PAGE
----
Abstract: This paper develops a competitive Ramsey-Cass-Koopmans framework in which an infectious disease evolves according to a simple SIS model. It aims at examining how the lockdown a§ects infectious disease persistence, individual welfare, and economic dynamics. In contrast to the existing literature, two types of infectives are introduced: (1) symptomatic and (2) asymptomatic. While the former is assumed to be too ill to work, the latter supply their labor and spread the disease. The government imposes a lockdown as an instrument to control the disease spread. In the longrun, when the contamination rate of the disease is relatively high and the share of asymptomatics is low enough, the lockdown is welfare improving regardless of the degree of household empathy toward infectives. Moreover, a stable limit cycle can emerge near the endemic steady-state, through a Hopf bifurcation, when the share of infectives increases sufficiently the marginal utility of consumption. Particularly, we prove that it is possible to tune the lockdown to simultaneously obtain the limit cycle disappearance and the disease eradication (Bogdanov-Takens bifurcation). In this sense, the lockdown allows hitting two birds with one stone.
    Keywords: Bogdanov-Takens bifurcation, Hopf bifurcation, Lockdown, Ramsey model, SIS model
    JEL: C61 E13 I18 O41
    Date: 2022
  8. By: Geoffrey Pritchard; Mark C. Wilson
    Abstract: We make a detailed analysis of three key algorithms (Serial Dictatorship and the naive and adaptive variants of the Boston algorithm) for the housing allocation problem, under the assumption that agent preferences are chosen iid uniformly from linear orders on the items. We compute limiting distributions (with respect to some common utility functions) as $n\to \infty$ of both the utilitarian welfare and the order bias. To do this, we compute limiting distributions of the outcomes for an arbitrary agent whose initial relative position in the tiebreak order is $\theta\in[0,1]$, as a function of $\theta$. The results for the Boston algorithms are all new, and we expect that these fundamental results on the stochastic processes underlying these algorithms will have wider applicability in future. Overall our results show that the differences in utilitarian welfare performance of the three algorithms are fairly small but still important. However, the differences in order bias are much greater. Also, Naive Boston beats Adaptive Boston, which beats Serial Dictatorship, on both utilitarian welfare and order bias.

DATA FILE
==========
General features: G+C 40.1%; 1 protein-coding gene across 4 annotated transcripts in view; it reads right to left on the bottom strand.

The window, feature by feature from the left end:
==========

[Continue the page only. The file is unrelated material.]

Date: 2022–05
  9. By: Clark, Andrew; Mihailov, Alexander; Zargham, Michael
    Abstract: This paper proposes a complex dynamic system subpopulation model for the construction and validation of a novel form of local complementary currency, namely the Grassroots Economics Foundation’s Community Inclusion Currency (CIC) implemented recently in Kenya. First, we highlight that CICs can act as a local liquidity-provision institutional device in poor or isolated economic regions, thereby serving as a market-based mechanism to alleviate poverty. Second, we elicit 50 heterogeneous utility types according to observed transactions behavior in our rich data set, i.e., via revealed – and recorded – preferences, and build a corresponding model and simulation at a meso-economic level.